What is a DataObject?
DataObjects wrap FileObjects. (If you do not want to visualize files on disk in an explorer view or create a text editor [with syntax coloring, etc] for files, then you will never need to touch DataObjects.) A FileObject is just a container for data; it happens to have a MIME type, but like java.io.File, it doesn't know or care what kind of file it represents, or what data it contains. DataObject is part of the Loaders API - a good overview of this API can be found here.
A DataObject represents one or more (typically only one) FileObjects. A DataObject knows what kind of a file it represents. It may represent the parsed contents of a file such as a .java file. Or,
as in the case of InstanceDataObject, the file name may have semantic meaning. For example, a file with the name
org-netbeans-modules-speech-SpeakAction.instance literally is an instruction to "Load the class
org.netbeans.modules.speech.SpeakAction, and create an instance of it using its default (no argument) constructor" (this technique is commonly used in the system filesystem to register Java objects installed by modules - more about that here).
DataObjects are produced by DataLoaders, which modules register for specific file types. For each file type, there is (usually) one DataLoader. For each file of that type, there is one DataObject.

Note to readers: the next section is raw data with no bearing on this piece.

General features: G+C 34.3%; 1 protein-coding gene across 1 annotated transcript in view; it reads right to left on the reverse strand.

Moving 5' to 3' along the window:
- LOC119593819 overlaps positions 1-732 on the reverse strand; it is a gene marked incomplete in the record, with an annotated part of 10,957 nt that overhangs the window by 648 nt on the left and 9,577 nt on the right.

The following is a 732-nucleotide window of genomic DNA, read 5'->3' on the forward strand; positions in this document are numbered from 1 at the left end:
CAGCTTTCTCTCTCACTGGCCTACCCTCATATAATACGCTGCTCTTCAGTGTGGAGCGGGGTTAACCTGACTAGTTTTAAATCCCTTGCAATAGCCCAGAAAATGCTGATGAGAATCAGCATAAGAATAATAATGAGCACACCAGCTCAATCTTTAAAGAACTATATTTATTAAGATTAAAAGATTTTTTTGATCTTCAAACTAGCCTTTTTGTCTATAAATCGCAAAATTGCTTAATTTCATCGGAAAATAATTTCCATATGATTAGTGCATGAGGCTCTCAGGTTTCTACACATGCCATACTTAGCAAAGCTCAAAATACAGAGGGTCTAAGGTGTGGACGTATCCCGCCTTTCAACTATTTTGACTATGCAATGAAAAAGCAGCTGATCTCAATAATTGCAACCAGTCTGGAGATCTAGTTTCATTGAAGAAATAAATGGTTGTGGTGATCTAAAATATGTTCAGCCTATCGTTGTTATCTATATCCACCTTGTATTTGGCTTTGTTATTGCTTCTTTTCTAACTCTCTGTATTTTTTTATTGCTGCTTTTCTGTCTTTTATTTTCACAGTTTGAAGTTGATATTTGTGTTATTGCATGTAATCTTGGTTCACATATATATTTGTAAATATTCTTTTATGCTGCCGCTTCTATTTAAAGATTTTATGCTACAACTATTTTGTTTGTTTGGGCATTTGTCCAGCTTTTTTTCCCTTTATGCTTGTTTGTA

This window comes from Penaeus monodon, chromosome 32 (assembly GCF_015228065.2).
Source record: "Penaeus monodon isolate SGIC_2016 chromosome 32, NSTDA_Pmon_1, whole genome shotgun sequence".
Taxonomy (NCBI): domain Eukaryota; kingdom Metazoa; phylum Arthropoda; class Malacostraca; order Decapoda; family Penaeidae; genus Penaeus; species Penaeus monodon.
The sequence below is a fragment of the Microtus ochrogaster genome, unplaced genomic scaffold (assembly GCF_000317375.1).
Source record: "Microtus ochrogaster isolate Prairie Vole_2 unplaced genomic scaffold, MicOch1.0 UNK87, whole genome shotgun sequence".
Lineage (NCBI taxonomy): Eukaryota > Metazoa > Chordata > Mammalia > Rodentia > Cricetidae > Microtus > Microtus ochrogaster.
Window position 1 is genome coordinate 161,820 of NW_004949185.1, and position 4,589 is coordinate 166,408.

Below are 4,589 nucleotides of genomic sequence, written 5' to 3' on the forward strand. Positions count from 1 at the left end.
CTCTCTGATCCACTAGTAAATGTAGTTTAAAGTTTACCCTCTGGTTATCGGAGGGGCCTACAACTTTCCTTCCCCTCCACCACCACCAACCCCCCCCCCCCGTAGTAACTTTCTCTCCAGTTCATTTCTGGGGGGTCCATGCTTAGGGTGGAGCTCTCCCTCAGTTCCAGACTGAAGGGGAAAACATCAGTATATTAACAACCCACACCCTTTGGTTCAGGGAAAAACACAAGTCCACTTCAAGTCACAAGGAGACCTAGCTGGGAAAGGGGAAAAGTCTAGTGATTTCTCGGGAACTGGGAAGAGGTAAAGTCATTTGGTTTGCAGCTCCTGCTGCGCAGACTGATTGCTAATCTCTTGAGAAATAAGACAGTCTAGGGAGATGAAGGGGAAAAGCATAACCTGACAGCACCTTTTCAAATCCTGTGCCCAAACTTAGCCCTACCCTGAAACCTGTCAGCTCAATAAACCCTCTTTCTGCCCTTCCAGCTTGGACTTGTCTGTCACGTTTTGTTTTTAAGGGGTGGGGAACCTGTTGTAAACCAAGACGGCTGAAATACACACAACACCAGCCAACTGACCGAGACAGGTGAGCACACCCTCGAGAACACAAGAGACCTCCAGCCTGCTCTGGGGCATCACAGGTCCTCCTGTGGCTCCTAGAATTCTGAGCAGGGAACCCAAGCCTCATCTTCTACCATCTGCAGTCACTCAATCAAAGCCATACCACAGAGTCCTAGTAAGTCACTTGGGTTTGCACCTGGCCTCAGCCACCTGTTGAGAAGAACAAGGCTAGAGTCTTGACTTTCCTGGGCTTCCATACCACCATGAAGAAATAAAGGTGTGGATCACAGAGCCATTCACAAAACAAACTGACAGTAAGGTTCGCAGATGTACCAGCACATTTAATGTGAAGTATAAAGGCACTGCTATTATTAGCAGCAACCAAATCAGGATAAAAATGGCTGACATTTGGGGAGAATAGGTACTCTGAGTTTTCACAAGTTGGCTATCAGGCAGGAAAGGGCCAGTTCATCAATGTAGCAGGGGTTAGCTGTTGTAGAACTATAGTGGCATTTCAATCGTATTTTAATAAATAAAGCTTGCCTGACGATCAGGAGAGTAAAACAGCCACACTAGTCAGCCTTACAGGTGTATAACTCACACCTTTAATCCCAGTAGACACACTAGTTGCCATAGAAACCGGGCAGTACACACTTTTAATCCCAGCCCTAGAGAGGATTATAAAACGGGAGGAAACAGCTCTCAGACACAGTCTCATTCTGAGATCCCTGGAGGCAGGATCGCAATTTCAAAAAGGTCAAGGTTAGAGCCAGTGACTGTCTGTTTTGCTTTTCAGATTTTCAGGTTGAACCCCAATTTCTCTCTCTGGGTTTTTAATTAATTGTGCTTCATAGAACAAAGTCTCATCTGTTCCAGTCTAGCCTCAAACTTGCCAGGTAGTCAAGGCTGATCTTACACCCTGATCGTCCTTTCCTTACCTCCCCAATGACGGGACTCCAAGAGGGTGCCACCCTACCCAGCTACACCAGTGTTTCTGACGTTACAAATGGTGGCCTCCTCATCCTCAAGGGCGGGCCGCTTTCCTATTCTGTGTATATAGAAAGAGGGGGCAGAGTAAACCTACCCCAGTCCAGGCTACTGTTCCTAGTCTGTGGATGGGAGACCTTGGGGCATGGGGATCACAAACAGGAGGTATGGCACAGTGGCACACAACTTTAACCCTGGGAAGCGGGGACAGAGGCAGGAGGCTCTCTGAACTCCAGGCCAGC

DataObjects are seldom referred to by Java subclass. If you are casting a DataObject to its implementation class, you are probably doing something wrong. This is a general rule for which there can be exceptions, but is especially true if you're doing the cast from code in a different module than the one in which the DataObject was defined. Instead, the usage pattern is to ask a DataObject for instances of interfaces that are the things your code will actually interact with, by calling
DataObject.getLookup().lookup(SomeType.class) (more about Lookup).
As a simple example, the NetBeans APIs define an interface org.netbeans.api.actions.Openable. It has one method, open(). That method will open the file in the editor.
What exactly will happen when open() is called is entirely up to the module that implements the DataObject and Openable. The rest of the system does not need to know any of the implementation details - it just needs to know if the DataObject has an Openable. If it does, then the Open action on its context menu can be enabled, and that action will call theDataObject.getLookup().lookup(Openable.class).open().
As suggested above, a DataObject may actually represent more than one file - so when you expand a folder in the UI, there may actually be fewer DataObjects in that folder than there are files. This is why, in the NetBeans IDE, a Swing form is represented by a .java file and a corresponding .form file, but the .form file is not visible in the UI. .properties files have also used this mechanism to present multiple resource bundles in diverse languages as a single node in the files tree.
However, this ability to represent multiple files with a single DataObject is strongly discouraged for new code and will probably eventually be deprecated - it has serious negative implications for scalability.